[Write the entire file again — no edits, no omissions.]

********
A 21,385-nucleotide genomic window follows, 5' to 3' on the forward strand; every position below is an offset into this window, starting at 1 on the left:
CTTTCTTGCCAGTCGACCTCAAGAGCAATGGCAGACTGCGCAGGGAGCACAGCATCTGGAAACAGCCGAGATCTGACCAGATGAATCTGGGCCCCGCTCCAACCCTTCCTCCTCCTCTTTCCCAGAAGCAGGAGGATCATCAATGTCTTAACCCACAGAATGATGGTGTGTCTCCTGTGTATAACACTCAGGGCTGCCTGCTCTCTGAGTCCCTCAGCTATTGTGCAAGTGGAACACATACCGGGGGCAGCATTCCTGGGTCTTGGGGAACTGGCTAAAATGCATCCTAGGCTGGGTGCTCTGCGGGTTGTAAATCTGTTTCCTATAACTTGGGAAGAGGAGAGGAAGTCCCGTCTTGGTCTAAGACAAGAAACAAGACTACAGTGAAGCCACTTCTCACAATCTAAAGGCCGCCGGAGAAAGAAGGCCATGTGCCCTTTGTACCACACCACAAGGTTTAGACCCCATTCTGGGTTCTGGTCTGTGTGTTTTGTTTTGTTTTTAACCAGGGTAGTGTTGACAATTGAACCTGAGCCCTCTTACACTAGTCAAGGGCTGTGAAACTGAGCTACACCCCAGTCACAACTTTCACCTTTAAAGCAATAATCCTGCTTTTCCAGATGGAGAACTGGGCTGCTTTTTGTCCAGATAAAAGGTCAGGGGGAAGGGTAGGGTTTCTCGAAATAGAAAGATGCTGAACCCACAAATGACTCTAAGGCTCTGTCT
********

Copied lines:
A 21,385-nucleotide genomic window follows, 5' to 3' on the forward strand; every position below is an offset into this window, starting at 1 on the left:
CTTTCTTGCCAGTCGACCTCAAGAGCAATGGCAGACTGCGCAGGGAGCACAGCATCTGGAAACAGCCGAGATCTGACCAGATGAATCTGGGCCCCGCTCCAACCCTTCCTCCTCCTCTTTCCCAGAAGCAGGAGGATCATCAATGTCTTAACCCACAGAATGATGGTGTGTCTCCTGTGTATAACACTCAGGGCTGCCTGCTCTCTGAGTCCCTCAGCTATTGTGCAAGTGGAACACATACCGGGGGCAGCATTCCTGGGTCTTGGGGAACTGGCTAAAATGCATCCTAGGCTGGGTGCTCTGCGGGTTGTAAATCTGTTTCCTATAACTTGGGAAGAGGAGAGGAAGTCCCGTCTTGGTCTAAGACAAGAAACAAGACTACAGTGAAGCCACTTCTCACAATCTAAAGGCCGCCGGAGAAAGAAGGCCATGTGCCCTTTGTACCACACCACAAGGTTTAGACCCCATTCTGGGTTCTGGTCTGTGTGTTTTGTTTTGTTTTTAACCAGGGTAGTGTTGACAATTGAACCTGAGCCCTCTTACACTAGTCAAGGGCTGTGAAACTGAGCTACACCCCAGTCACAACTTTCACCTTTAAAGCAATAATCCTGCTTTTCCAGATGGAGAACTGGGCTGCTTTTTGTCCAGATAAAAGGTCAGGGGGAAGGGTAGGGTTTCTCGAAATAGAAAGATGCTGAACCCACAAATGACTCTAAGGCTCTGTCT